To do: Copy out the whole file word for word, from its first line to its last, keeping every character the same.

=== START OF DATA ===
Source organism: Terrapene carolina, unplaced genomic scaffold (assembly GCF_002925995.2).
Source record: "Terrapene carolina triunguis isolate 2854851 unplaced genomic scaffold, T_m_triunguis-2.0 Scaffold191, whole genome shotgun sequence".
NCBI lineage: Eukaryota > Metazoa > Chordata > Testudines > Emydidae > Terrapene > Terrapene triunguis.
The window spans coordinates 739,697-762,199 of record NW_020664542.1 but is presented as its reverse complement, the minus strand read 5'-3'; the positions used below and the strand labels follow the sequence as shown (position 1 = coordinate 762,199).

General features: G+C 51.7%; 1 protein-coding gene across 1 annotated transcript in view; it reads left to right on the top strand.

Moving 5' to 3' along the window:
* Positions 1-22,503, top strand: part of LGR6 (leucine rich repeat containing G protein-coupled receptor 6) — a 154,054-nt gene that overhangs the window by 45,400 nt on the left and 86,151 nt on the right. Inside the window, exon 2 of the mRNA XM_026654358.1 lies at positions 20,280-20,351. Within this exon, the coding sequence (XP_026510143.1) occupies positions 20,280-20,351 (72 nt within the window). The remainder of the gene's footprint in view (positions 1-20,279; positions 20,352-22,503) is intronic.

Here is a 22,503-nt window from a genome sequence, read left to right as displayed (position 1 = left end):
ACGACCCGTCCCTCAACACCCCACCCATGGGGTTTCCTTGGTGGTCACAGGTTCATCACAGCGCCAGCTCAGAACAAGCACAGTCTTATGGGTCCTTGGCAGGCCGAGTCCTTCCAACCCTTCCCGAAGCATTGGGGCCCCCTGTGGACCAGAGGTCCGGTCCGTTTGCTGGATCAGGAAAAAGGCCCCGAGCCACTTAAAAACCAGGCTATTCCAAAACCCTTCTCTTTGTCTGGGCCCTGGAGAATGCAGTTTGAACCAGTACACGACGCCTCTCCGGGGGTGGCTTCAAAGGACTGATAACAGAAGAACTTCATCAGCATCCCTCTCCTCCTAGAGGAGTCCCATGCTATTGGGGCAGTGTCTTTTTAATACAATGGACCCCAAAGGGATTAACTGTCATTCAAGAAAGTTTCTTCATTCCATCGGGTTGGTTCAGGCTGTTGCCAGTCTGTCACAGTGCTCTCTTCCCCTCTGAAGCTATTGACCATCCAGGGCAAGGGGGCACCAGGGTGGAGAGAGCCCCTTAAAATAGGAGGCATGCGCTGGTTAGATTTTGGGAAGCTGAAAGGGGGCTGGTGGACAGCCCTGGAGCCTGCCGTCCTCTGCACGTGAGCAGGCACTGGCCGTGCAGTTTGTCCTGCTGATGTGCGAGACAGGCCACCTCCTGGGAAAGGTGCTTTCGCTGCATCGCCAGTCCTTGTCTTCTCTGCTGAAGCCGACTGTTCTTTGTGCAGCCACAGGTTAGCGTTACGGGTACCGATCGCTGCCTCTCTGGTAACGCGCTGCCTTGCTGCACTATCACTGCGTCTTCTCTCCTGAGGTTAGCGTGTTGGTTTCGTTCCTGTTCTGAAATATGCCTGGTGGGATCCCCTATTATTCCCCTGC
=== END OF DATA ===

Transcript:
Source organism: Terrapene carolina, unplaced genomic scaffold (assembly GCF_002925995.2).
Source record: "Terrapene carolina triunguis isolate 2854851 unplaced genomic scaffold, T_m_triunguis-2.0 Scaffold191, whole genome shotgun sequence".
NCBI lineage: Eukaryota > Metazoa > Chordata > Testudines > Emydidae > Terrapene > Terrapene triunguis.
The window spans coordinates 739,697-762,199 of record NW_020664542.1 but is presented as its reverse complement, the minus strand read 5'-3'; the positions used below and the strand labels follow the sequence as shown (position 1 = coordinate 762,199).

General features: G+C 51.7%; 1 protein-coding gene across 1 annotated transcript in view; it reads left to right on the top strand.

Moving 5' to 3' along the window:
* Positions 1-22,503, top strand: part of LGR6 (leucine rich repeat containing G protein-coupled receptor 6) — a 154,054-nt gene that overhangs the window by 45,400 nt on the left and 86,151 nt on the right. Inside the window, exon 2 of the mRNA XM_026654358.1 lies at positions 20,280-20,351. Within this exon, the coding sequence (XP_026510143.1) occupies positions 20,280-20,351 (72 nt within the window). The remainder of the gene's footprint in view (positions 1-20,279; positions 20,352-22,503) is intronic.

Here is a 22,503-nt window from a genome sequence, read left to right as displayed (position 1 = left end):
ACGACCCGTCCCTCAACACCCCACCCATGGGGTTTCCTTGGTGGTCACAGGTTCATCACAGCGCCAGCTCAGAACAAGCACAGTCTTATGGGTCCTTGGCAGGCCGAGTCCTTCCAACCCTTCCCGAAGCATTGGGGCCCCCTGTGGACCAGAGGTCCGGTCCGTTTGCTGGATCAGGAAAAAGGCCCCGAGCCACTTAAAAACCAGGCTATTCCAAAACCCTTCTCTTTGTCTGGGCCCTGGAGAATGCAGTTTGAACCAGTACACGACGCCTCTCCGGGGGTGGCTTCAAAGGACTGATAACAGAAGAACTTCATCAGCATCCCTCTCCTCCTAGAGGAGTCCCATGCTATTGGGGCAGTGTCTTTTTAATACAATGGACCCCAAAGGGATTAACTGTCATTCAAGAAAGTTTCTTCATTCCATCGGGTTGGTTCAGGCTGTTGCCAGTCTGTCACAGTGCTCTCTTCCCCTCTGAAGCTATTGACCATCCAGGGCAAGGGGGCACCAGGGTGGAGAGAGCCCCTTAAAATAGGAGGCATGCGCTGGTTAGATTTTGGGAAGCTGAAAGGGGGCTGGTGGACAGCCCTGGAGCCTGCCGTCCTCTGCACGTGAGCAGGCACTGGCCGTGCAGTTTGTCCTGCTGATGTGCGAGACAGGCCACCTCCTGGGAAAGGTGCTTTCGCTGCATCGCCAGTCCTTGTCTTCTCTGCTGAAGCCGACTGTTCTTTGTGCAGCCACAGGTTAGCGTTACGGGTACCGATCGCTGCCTCTCTGGTAACGCGCTGCCTTGCTGCACTATCACTGCGTCTTCTCTCCTGAGGTTAGCGTGTTGGTTTCGTTCCTGTTCTGAAATATGCCTGGTGGGATCCCCTATTATTCCCCTGC